My job is to photograph mushroom spores at x100 using immersion oil.
What is the best practice for cleaning the oil from the lens?
Right now I am just wiping it with a cotton swab.
In my experience, any microscope worth using has a minder. I would strongly suggest finding that minder, their opinions about cleaning practice should be respected. Objective lenses can be very pricey so they should be handled with care.
Detergent or water are inappropriate for an oil immersion lens. Detergent is likely to damage anti-reflective coatings on the lens. Water doesn't mix with oil.
My standard procedure with oil objective lenses is to wipe oil off with a good quality lens tissue (Kodak). Do not use facial tissues or a lab tissues, such as kimwipes. They are too abrasive and may sractch the lens. If someone has allowed oil to dry on the lens, I take care to know what solvents are correct for the lens and oil that are being used.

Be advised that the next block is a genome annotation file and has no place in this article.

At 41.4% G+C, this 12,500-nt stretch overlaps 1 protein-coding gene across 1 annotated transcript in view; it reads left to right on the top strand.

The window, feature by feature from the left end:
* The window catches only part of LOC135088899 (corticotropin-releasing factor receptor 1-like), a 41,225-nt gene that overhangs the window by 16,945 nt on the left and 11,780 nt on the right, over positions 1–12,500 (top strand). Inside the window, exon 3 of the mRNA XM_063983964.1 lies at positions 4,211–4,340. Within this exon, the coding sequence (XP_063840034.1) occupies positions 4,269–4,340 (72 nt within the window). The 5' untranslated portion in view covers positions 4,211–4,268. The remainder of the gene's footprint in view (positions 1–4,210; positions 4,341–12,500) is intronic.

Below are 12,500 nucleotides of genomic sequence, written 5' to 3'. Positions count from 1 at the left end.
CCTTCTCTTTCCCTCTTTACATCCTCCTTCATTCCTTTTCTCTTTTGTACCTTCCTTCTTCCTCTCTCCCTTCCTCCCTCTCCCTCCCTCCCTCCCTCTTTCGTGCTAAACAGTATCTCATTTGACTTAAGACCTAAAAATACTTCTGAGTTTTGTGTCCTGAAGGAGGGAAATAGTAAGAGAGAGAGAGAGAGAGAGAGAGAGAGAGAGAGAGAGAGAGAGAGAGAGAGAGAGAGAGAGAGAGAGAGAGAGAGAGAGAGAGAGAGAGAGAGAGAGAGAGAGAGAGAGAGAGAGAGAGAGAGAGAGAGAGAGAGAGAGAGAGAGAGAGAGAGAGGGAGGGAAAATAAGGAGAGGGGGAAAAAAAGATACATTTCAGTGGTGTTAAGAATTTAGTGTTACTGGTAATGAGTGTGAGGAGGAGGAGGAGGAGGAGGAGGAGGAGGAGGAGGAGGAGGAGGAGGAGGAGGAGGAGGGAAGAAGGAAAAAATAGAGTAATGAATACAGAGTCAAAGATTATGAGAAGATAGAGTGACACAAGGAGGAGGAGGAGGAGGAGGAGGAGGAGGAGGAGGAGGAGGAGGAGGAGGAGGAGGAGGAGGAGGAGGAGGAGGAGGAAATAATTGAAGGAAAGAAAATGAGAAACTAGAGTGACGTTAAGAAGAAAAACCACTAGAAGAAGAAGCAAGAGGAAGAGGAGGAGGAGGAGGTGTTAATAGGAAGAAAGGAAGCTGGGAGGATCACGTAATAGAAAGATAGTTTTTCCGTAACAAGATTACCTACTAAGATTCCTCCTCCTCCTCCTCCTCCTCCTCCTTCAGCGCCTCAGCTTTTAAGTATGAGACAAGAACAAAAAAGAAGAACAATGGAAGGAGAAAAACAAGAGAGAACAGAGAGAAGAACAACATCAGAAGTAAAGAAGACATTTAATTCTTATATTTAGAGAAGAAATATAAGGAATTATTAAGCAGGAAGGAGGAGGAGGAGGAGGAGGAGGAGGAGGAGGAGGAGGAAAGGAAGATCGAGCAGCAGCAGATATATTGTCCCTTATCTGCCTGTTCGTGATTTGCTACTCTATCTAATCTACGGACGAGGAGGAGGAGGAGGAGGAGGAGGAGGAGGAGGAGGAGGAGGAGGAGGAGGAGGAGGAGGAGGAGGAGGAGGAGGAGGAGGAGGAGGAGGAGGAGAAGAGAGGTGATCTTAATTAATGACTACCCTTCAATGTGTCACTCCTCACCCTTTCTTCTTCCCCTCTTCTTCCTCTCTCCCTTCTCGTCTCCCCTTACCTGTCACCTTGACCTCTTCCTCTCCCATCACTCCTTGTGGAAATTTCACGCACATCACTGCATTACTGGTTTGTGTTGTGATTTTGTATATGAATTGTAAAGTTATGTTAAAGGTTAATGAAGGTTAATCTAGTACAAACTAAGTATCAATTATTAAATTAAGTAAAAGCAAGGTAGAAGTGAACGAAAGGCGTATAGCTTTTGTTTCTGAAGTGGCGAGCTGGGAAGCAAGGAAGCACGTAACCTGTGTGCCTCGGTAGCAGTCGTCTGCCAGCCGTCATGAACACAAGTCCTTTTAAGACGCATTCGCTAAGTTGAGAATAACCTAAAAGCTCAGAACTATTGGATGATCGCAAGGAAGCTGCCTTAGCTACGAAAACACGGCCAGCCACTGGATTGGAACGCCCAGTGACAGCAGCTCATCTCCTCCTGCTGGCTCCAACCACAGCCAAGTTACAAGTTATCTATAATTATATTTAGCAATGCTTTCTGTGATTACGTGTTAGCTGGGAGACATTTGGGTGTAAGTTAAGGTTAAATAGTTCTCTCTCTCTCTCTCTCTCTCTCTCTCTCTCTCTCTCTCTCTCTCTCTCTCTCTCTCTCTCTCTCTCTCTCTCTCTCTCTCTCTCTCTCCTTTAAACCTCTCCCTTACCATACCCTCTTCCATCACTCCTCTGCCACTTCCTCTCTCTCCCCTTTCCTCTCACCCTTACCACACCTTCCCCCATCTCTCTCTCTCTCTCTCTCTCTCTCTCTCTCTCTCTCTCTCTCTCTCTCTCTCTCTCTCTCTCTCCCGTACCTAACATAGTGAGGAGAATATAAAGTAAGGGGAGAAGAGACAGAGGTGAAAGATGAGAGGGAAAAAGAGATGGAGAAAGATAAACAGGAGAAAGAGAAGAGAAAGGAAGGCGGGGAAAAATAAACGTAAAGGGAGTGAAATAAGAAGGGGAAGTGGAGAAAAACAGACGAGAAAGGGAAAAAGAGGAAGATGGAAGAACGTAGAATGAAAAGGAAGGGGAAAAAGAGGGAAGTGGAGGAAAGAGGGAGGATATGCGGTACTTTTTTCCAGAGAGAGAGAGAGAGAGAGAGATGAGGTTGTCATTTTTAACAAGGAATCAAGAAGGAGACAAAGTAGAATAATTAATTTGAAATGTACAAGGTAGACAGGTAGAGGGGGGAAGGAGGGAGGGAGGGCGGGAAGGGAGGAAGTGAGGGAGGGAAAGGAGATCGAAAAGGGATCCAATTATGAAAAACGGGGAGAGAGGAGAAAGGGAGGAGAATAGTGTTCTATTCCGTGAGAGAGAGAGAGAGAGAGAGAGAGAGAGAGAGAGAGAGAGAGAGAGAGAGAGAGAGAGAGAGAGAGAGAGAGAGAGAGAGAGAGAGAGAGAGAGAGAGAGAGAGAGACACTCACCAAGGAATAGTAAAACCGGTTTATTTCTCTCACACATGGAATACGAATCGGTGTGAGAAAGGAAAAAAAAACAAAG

Clean immersion oil from a lens by first pulling a fresh piece of lens paper slowly across the lens, like a bath towel across the back, to absorb the oil; shift to a fresh area of the sheet as required, and use more than one sheet if necessary (although that suggests you my have used too much oil). Then gently wipe the lens with fresh lens paper with a bit of solvent on it; for the most common Cargille type A and B oils, use a high grade of naptha or xylene (xylol). Finish by wiping with dry paper.
If a residue persists, and it will at least part of the time, clean the lens with lens tissue after gently breathing on the lens to fog it up: you want condensed moisture, not saliva. So it is a gentle, long h-a-a-a-a. Wipe in concentric circling motion, drifting in or out. Repeat. This method assures you will not wet and possibly harm the lens. Dried up oil can be softened with a trace of new oil, or better yet, one of these solvents. So yes, Always Confused, you still are; you need to remove that final trace of xylol. Don't use detergent. Or water. Ever. Use Xylol or naptha!
The range of answers here shows the dangers of soliciting online advice. Look at the online microscope "universities" put up by Zeiss and others, specifically, if possible by whomever made YOUR microscope. That's where to get the right answer. Today,even"minders" may not know!